Using Bach’s “Melodic Shapes” for New Improv Material

The music of Johann Sebastian Bach has long been admired by jazz musicians. John Lewis, Jacques Loussier, Ethan Iverson and many more have all interpreted his music in some way. This may be because there is so much structure and logic that can be applied to the way we improvise. Many know that the baroque musicians were the greatest improvisers in western music before the 20th century, and though we can never really know how they sounded when they played, we can appropriate some of their basic materials. Bach is loaded with beautiful melodic “shapes” that can be great interval practice for the saxophonist, and a useful source of improvisational material.

Take for example, this sequence from the Second Violin Sonata:

First, there is an obvious technical challenge here, making large interval jumps on the saxophone is always tricky. Putting your interval practice into a melodic exercise like this can make it easier to approach, and strengthen your ability to imagine the note you are jumping to. This can be great for altissimo work as well, making sure you don’t squeeze to ascend but instead maintain a “steady state.” Transposing this into different keys will help work on your ear training and also provide you with some difficult fingering combinations to work on.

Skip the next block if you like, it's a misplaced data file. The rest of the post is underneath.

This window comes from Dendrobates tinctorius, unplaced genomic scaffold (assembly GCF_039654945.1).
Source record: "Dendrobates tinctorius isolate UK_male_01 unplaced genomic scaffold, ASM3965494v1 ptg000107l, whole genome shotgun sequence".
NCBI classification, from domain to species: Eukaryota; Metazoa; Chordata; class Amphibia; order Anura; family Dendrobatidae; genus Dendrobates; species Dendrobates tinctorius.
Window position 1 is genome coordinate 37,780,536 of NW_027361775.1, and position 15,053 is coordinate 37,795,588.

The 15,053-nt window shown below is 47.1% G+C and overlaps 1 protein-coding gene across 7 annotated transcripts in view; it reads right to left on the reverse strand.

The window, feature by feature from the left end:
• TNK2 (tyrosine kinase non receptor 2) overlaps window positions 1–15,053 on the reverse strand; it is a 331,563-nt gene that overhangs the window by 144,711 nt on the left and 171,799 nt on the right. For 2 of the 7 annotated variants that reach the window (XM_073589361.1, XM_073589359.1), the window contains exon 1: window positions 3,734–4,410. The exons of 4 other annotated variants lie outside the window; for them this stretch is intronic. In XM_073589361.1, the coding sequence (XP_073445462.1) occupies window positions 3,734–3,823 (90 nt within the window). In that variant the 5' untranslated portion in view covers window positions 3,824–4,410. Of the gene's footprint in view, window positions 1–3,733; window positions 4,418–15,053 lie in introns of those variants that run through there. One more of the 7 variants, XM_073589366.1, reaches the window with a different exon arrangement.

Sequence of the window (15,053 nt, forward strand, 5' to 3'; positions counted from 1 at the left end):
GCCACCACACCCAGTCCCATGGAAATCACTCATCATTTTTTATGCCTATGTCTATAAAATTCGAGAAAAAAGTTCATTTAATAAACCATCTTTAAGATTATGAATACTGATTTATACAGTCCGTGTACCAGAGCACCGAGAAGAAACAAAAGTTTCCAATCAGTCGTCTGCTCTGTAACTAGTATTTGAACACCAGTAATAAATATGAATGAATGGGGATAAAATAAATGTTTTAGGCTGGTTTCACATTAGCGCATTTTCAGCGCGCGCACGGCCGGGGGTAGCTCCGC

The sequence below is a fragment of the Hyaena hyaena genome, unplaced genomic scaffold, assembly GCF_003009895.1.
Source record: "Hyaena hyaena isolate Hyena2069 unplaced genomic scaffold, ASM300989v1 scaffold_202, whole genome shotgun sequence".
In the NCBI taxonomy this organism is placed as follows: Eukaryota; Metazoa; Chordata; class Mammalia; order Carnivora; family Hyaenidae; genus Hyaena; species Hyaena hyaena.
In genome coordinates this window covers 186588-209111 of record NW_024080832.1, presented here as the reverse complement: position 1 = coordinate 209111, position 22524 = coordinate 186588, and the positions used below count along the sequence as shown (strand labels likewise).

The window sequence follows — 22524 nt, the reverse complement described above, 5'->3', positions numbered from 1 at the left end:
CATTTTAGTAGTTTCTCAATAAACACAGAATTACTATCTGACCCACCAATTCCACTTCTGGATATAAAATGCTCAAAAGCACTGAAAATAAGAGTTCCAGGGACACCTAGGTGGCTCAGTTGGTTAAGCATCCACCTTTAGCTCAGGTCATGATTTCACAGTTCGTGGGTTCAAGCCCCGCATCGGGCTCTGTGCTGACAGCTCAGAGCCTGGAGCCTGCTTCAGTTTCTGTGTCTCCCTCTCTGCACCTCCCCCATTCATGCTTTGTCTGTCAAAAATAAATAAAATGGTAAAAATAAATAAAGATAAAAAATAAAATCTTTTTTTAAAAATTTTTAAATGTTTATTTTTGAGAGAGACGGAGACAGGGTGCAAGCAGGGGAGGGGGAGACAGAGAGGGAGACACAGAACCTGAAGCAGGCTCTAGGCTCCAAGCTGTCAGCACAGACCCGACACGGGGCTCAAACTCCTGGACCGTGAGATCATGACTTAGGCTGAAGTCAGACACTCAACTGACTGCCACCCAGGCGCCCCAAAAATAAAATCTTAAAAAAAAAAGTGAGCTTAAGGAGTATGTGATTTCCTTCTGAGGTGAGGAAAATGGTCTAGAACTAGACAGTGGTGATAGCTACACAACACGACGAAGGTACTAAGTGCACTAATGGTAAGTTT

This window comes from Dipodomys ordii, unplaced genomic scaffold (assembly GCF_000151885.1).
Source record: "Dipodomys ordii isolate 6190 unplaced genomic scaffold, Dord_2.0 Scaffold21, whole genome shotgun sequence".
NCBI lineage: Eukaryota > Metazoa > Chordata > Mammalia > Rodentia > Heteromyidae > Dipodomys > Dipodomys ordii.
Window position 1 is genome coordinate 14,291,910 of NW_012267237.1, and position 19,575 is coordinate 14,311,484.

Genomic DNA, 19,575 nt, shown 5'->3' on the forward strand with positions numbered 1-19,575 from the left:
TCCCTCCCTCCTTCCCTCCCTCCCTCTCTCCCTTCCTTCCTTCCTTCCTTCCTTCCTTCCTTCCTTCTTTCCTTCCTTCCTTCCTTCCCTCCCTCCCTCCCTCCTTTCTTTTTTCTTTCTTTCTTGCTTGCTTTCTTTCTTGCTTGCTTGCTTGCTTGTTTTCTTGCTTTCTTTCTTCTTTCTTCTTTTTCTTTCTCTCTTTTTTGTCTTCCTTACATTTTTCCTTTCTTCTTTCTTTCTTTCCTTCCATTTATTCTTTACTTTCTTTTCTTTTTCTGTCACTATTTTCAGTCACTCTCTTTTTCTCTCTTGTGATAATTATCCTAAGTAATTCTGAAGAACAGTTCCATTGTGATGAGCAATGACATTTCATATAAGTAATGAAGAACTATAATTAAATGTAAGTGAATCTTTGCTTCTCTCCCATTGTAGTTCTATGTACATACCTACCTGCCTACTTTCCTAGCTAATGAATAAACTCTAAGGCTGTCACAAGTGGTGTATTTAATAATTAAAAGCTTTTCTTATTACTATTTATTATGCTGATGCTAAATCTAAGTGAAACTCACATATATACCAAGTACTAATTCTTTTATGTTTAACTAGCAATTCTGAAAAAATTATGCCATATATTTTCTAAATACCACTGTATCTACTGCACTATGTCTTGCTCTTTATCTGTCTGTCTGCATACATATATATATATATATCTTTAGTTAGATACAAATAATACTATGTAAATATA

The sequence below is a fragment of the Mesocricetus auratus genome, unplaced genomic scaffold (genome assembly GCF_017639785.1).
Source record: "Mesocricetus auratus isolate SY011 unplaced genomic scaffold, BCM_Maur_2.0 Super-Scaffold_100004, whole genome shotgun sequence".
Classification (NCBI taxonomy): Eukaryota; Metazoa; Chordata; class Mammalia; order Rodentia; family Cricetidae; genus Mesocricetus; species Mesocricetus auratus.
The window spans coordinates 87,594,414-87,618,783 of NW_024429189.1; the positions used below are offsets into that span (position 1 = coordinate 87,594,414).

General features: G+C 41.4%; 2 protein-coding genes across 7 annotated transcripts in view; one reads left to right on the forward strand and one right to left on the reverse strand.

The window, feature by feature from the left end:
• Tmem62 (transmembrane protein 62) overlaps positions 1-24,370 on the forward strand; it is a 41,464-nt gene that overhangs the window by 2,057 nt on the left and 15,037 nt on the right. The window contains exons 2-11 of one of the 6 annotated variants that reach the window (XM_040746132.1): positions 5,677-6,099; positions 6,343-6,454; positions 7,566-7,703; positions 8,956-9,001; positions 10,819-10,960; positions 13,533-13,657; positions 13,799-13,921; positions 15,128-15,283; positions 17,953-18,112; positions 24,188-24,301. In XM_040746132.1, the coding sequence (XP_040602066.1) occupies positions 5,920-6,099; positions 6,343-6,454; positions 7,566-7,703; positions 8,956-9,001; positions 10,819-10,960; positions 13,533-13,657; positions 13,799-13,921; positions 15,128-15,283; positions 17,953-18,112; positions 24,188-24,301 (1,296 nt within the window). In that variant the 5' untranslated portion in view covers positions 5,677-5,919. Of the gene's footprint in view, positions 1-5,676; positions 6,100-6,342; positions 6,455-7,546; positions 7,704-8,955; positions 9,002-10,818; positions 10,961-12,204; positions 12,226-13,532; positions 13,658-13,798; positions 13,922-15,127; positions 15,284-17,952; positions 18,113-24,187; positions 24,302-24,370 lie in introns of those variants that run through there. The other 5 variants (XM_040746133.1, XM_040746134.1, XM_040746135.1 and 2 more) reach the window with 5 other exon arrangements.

After working on these sequences for a while, I started applying them to jazz chord progressions. Sometimes they have to be altered slightly to follow the harmony, but having them in mind as a motivic idea can result in some lovely lines. Here is that same sequence adapted to the first 8 bars of “Gone with the Wind.”

Note how in the first measure, the sequence hits the 3rd, root, 5th, then 7th of the Dm7, afterwards the 7th neatly resolving to the 3rd of the G7. Here you end up with proper voice leading and a great line. In the second measure the 7th resolves to the root of the A7 and then in the 3rd measure I adapted the sequence to maintain the 7-3 resolution before rounding out the phrase with different material. Changing the sequence and mixing up your materials is key, and will keep it from being too dry and predictable.

Check out this full etude as a free download from my upcoming book, out May 25, and I hope that you will find some inspiration in Bach too!

Pre-order Jon’s new book of sequences for saxophone, Bach Shapes, now at
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